Klaus Kaldemorgen, Senior Strategist Multi Asset and manager of DWS Concept Kaldemorgen, predicts volatility will continue to rise next year. For the S&P 500 the intensity of fluctuation should at least increase to a level around 15 per cent. Consequently, gold is an important diversifier of a multi asset fund. “This is because not only is gold suited to hedging against crises, but for Euro investors the volatility is much lower than for Dollar investors”, Kaldemorgen stated. Furthermore, as a result of prevailing uncertainties the coming year suggests a lower quota of equities for multi asset portfolios. Having said that, the point is not to paint equities exposure as a binary scenario: in or out. Instead the real challenge is to figure out the correct dosage.
For further information please contact:
Sabina Díaz Duque
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DWS Group (DWS) is one of the world's leading asset managers with EUR 692bn of assets under management (as of 30 September 2018). Building on more than 60 years of experience and a reputation for excellence in Germany and across Europe, DWS has come to be recognized by clients globally as a trusted source for integrated investment solutions, stability and innovation across a full spectrum of investment disciplines.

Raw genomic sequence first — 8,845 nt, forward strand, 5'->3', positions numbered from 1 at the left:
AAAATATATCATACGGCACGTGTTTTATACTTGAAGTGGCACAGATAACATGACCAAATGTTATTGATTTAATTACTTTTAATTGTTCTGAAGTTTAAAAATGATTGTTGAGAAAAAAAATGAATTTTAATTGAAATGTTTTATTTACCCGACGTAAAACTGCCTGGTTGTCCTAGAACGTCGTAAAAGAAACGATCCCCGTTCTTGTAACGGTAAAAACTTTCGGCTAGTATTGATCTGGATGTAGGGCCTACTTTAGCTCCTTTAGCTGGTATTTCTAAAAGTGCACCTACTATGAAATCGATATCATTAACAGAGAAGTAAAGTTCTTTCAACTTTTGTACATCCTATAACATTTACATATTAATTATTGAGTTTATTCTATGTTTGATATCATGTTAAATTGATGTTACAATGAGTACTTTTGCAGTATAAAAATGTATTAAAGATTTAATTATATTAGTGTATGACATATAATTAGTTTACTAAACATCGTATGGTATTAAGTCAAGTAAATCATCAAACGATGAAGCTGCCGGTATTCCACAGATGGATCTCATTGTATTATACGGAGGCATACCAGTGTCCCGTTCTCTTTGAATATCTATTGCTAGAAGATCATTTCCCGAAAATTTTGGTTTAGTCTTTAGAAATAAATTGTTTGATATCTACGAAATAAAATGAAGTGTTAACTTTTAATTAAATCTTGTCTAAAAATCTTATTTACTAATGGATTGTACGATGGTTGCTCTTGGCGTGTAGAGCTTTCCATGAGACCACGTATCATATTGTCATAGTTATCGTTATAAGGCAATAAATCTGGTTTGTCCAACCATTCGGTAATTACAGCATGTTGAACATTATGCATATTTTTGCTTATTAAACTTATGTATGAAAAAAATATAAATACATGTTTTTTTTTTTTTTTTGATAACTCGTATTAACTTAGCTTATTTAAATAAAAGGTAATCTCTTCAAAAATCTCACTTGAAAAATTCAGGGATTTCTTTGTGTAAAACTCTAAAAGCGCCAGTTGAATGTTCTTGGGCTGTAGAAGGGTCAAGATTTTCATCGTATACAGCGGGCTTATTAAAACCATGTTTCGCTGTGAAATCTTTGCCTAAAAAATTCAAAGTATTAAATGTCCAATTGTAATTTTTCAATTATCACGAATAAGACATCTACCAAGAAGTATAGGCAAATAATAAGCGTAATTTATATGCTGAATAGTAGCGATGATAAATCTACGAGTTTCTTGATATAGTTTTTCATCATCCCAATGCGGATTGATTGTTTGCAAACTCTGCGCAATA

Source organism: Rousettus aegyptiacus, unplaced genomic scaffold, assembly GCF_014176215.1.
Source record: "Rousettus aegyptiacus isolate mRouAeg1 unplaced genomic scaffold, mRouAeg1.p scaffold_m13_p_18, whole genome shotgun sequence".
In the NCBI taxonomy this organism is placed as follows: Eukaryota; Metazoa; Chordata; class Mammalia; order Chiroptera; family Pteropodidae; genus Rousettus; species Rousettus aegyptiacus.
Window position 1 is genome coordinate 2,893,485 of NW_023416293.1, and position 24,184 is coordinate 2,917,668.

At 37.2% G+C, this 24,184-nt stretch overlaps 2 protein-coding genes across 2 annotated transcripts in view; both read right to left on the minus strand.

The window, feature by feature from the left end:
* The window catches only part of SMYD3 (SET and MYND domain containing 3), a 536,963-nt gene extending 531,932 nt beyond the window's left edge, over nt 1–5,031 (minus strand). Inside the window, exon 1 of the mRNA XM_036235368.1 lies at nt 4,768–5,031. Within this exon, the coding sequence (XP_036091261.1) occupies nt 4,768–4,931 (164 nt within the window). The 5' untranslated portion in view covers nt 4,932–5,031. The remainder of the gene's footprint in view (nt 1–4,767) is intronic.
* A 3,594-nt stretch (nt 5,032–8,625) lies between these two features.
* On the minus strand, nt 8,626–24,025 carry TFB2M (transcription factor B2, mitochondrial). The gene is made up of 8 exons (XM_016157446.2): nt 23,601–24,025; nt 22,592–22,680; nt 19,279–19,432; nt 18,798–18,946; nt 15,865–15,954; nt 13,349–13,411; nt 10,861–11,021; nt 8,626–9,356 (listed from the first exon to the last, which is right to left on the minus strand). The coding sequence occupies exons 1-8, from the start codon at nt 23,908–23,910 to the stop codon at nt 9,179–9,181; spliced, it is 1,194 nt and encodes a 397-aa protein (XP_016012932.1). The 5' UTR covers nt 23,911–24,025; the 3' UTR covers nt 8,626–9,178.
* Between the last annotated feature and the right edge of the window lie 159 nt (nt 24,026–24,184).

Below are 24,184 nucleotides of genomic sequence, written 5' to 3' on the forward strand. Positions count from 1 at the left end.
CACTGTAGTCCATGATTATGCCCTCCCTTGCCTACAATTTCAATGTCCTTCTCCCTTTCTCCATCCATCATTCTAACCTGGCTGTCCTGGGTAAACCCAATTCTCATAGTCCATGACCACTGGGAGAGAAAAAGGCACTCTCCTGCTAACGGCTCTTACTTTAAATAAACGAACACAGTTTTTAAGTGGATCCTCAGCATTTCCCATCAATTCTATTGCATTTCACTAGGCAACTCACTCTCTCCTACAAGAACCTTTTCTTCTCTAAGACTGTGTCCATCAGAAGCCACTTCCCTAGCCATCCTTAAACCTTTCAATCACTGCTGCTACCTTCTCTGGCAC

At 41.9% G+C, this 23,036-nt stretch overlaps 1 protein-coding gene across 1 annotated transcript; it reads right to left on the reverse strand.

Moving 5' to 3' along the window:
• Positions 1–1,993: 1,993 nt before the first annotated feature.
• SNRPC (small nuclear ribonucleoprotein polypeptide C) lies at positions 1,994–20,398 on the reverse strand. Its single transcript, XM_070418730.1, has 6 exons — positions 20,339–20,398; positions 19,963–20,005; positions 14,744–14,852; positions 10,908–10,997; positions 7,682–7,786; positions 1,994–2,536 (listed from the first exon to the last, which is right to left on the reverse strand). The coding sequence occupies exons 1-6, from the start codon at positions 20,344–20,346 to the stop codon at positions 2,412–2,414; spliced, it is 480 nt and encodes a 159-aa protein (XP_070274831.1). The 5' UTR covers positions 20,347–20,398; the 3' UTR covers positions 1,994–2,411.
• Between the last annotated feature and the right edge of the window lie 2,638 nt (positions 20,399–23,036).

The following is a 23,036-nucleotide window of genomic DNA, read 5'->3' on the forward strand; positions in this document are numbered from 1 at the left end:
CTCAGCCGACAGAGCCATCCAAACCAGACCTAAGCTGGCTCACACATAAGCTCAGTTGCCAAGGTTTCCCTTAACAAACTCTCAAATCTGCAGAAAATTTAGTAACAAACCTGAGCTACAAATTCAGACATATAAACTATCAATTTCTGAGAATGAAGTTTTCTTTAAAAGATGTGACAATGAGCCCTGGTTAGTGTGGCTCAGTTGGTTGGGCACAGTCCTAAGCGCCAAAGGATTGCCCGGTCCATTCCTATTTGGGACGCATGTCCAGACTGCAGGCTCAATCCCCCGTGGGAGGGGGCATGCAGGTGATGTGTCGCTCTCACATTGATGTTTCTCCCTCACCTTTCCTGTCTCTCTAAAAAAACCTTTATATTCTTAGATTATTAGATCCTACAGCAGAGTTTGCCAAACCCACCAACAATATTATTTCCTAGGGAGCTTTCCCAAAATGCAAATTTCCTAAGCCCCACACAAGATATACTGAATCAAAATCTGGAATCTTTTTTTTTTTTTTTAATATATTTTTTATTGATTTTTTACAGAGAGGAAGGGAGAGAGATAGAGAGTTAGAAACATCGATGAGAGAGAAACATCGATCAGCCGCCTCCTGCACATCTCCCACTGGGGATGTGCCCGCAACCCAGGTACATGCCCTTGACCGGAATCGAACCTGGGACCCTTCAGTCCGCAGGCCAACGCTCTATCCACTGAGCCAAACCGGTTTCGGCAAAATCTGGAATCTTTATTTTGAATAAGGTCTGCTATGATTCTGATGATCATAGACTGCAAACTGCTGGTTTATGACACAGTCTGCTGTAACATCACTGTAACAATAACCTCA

We offer individuals and institutions access to our strong investment capabilities across all major asset classes and solutions aligned to growth trends. Our diverse expertise in Active, Passive and Alternatives asset management – as well as our deep environmental, social and governance focus – complement each other when creating targeted solutions for our clients. Our expertise and on-the-ground-knowledge of our economists, research analysts and investment professionals are brought together in one consistent global CIO View, which guides our strategic investment approach.
DWS wants to innovate and shape the future of investing: with approximately 3,600 employees in offices all over the world, we are local while being one global team.